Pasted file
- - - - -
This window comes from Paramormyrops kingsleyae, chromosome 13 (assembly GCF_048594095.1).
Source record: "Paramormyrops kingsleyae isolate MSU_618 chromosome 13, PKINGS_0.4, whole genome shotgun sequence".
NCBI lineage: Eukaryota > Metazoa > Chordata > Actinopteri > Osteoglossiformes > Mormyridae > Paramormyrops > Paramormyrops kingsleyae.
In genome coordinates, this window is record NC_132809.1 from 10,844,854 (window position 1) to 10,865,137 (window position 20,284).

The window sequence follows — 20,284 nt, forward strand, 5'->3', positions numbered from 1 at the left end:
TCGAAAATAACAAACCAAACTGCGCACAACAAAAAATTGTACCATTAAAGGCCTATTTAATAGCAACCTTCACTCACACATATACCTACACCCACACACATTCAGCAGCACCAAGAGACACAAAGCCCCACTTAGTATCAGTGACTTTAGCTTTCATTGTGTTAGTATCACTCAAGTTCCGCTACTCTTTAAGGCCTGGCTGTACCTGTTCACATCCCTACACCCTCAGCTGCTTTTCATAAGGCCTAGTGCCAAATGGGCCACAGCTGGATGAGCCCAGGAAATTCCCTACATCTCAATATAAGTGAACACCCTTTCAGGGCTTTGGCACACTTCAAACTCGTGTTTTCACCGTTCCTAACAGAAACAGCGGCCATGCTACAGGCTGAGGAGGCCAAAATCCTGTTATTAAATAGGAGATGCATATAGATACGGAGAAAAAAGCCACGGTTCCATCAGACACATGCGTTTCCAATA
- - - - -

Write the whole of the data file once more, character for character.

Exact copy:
This window comes from Paramormyrops kingsleyae, chromosome 13 (assembly GCF_048594095.1).
Source record: "Paramormyrops kingsleyae isolate MSU_618 chromosome 13, PKINGS_0.4, whole genome shotgun sequence".
NCBI lineage: Eukaryota > Metazoa > Chordata > Actinopteri > Osteoglossiformes > Mormyridae > Paramormyrops > Paramormyrops kingsleyae.
In genome coordinates, this window is record NC_132809.1 from 10,844,854 (window position 1) to 10,865,137 (window position 20,284).

The window sequence follows — 20,284 nt, forward strand, 5'->3', positions numbered from 1 at the left end:
TCGAAAATAACAAACCAAACTGCGCACAACAAAAAATTGTACCATTAAAGGCCTATTTAATAGCAACCTTCACTCACACATATACCTACACCCACACACATTCAGCAGCACCAAGAGACACAAAGCCCCACTTAGTATCAGTGACTTTAGCTTTCATTGTGTTAGTATCACTCAAGTTCCGCTACTCTTTAAGGCCTGGCTGTACCTGTTCACATCCCTACACCCTCAGCTGCTTTTCATAAGGCCTAGTGCCAAATGGGCCACAGCTGGATGAGCCCAGGAAATTCCCTACATCTCAATATAAGTGAACACCCTTTCAGGGCTTTGGCACACTTCAAACTCGTGTTTTCACCGTTCCTAACAGAAACAGCGGCCATGCTACAGGCTGAGGAGGCCAAAATCCTGTTATTAAATAGGAGATGCATATAGATACGGAGAAAAAAGCCACGGTTCCATCAGACACATGCGTTTCCAATA